Friday, March 27, 2015

Lenten Devotion – Day 33

Friday, March 27, 2015

Today’s Scripture: Luke 4:38-44

But he said to them, "I must proclaim the good news of the kingdom of God to the other cities also; for I was sent for this purpose." (Luke 4:43)

“We preach grace, but we don’t always practice it. We talk about God’s mercy, but we don’t always want the people who need it most to know it or get in on it. We say we are in the redemption business, but the door to that redemption is often locked by us from the inside. We say, “Come in! All are welcome!” but “all” is often marked with an asterisk. How, I ask, can the world change – how can heaven come to earth – if we stingily protest against God for his grace to others, grace we have freely received ourselves? How can we pray “thy kingdom come,” and be resentful toward God and those he allows to enter the kingdom in his way and his timing?” ― Ronnie McBrayer, How Far Is Heaven?: Rediscovering the Kingdom of God in the Here and Now

Kingdom-of-God  In our scripture reading today, we have Jesus’ first mention of the Kingdom of God in Luke’s gospel. Jesus came “proclaiming the good news of the kingdom of God to the other cities.” Jesus quite clearly states his purpose and he does this after healing Simon’s mother in-law, healing other sick people and casting out demons, who clearly knew who Jesus was. Ask anyone what they know about Jesus and most likely they will mention Jesus’s healing of the sick. Though Jesus healed and cast out demons, he also in this first mention of the Kingdom of God in the gospel of Luke states this is not his purpose for this ministry. “Proclaiming the good news of the kingdom of God” is.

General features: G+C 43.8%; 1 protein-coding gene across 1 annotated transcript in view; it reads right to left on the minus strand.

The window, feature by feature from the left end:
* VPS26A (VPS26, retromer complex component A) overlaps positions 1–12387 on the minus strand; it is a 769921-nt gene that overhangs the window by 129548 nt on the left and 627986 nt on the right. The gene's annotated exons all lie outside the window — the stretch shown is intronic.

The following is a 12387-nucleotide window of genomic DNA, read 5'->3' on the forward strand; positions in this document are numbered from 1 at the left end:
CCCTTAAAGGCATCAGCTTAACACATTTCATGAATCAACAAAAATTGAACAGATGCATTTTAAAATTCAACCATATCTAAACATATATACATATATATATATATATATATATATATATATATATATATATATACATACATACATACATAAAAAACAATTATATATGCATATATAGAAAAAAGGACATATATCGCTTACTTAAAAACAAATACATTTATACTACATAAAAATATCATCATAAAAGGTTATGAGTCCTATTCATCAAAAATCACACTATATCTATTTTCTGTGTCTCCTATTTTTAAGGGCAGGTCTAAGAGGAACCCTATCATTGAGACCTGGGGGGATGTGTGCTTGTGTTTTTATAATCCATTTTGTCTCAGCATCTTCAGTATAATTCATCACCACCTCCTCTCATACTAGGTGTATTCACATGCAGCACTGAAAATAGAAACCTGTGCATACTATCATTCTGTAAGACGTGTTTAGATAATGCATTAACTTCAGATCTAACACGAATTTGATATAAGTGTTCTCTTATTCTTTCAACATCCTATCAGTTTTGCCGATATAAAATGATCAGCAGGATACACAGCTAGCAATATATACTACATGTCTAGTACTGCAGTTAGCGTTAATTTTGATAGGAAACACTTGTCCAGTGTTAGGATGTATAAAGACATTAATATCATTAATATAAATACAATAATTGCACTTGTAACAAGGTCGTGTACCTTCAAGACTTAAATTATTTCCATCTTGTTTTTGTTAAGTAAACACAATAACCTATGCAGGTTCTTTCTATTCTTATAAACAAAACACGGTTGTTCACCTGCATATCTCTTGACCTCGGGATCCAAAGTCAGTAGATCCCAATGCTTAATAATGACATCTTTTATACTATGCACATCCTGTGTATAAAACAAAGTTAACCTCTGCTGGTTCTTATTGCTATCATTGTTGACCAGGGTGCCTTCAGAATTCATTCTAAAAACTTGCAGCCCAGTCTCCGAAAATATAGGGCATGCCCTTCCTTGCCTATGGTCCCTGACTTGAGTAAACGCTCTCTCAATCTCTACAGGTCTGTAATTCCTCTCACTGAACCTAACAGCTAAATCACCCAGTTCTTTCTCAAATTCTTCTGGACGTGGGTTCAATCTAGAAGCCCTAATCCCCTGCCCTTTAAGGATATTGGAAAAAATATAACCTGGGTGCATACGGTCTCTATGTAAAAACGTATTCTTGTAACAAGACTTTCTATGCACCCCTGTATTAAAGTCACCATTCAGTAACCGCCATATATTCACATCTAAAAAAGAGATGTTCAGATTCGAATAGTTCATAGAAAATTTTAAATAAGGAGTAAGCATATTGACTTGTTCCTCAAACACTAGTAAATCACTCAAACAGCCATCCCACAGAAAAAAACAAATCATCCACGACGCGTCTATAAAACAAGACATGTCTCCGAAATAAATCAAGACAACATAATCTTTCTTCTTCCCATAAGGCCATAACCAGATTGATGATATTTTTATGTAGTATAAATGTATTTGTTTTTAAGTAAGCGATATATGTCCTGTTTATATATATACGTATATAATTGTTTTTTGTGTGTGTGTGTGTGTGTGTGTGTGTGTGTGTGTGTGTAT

We have been looking at what it is to enter and receive the kingdom of God as a disciple of Christ, which was a topic Jesus addresses frequently. So then based on Jesus’ parables and illustrations about kingdom, what then is the gospel? What is the “good news”?

  You will often hear others, speak about the good news by saying things, like, “Do you know that God loves you and has a wonderful plan for your life?” or “If you were to die tonight, and God was to ask you, why should I let you into my heaven, what would be your answer?” Though these are important questions, Jesus, on the other hand, did not approach his world with a question at all, but with a proclamation of the arrival of the kingdom of God. A kingdom that exist in the past, present and future, a kingdom is far off, but is also near, a kingdom that exists in heaven, but also is among us.

  Often churches and pastors reduce our faith to a series of decisions and transactions, and although there are decisions we each need to make as disciples, reducing the Gospel to a decision to accept “God’s plan for my life” or giving the right answer to the question of how to go to heaven seems to only comprehend part of the message Jesus was proclaiming was doing in his earthly ministry.